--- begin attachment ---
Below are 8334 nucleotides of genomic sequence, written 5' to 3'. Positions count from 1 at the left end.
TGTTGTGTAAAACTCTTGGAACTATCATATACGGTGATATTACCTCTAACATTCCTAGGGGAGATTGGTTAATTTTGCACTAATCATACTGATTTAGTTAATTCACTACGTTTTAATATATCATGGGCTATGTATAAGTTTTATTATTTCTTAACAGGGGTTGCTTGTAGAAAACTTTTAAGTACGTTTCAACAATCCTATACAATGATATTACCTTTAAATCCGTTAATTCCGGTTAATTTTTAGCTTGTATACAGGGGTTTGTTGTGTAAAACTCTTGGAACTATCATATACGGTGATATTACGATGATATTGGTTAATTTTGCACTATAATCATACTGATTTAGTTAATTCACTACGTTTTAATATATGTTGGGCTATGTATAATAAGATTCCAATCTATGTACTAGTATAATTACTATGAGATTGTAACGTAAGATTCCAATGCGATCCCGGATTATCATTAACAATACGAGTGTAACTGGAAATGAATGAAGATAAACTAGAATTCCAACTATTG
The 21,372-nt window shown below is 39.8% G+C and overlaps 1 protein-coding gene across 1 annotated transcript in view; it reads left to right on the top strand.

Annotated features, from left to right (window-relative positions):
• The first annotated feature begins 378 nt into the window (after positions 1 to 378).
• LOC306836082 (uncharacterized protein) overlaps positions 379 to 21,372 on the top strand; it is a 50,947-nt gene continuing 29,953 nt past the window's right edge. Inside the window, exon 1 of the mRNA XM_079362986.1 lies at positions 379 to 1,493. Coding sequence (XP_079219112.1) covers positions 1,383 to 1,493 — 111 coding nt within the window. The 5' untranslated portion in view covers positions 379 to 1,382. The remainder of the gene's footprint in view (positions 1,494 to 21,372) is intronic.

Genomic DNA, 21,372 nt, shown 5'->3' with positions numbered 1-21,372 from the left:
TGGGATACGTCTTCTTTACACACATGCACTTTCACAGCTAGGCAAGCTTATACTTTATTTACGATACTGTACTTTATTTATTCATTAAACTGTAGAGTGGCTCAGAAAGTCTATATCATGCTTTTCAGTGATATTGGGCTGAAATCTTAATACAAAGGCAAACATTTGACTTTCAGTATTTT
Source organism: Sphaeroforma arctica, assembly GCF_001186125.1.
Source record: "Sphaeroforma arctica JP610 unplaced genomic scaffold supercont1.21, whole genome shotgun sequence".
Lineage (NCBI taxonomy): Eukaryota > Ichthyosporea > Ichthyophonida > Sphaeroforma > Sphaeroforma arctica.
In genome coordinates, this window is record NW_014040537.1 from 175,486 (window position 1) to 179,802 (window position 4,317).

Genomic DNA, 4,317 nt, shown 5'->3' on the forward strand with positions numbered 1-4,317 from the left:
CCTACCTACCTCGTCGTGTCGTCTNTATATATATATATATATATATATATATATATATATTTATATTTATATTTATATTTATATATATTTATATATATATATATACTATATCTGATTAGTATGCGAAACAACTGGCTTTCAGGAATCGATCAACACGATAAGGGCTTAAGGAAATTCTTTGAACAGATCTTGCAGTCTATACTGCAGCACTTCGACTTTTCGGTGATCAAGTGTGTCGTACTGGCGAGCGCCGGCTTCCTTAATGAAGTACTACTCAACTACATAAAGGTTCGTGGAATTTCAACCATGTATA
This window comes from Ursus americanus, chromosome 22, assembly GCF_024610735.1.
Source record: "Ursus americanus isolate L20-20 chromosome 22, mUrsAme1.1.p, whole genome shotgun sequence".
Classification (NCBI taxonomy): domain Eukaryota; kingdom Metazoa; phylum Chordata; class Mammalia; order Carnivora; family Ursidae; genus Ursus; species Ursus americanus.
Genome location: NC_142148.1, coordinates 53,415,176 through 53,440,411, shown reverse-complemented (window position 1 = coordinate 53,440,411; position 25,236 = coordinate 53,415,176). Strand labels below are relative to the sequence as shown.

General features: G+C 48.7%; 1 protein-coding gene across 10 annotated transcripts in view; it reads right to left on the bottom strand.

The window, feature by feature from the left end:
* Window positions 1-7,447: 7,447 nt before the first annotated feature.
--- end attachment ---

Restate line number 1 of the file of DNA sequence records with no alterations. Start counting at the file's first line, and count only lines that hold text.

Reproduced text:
Below are 8334 nucleotides of genomic sequence, written 5' to 3'. Positions count from 1 at the left end.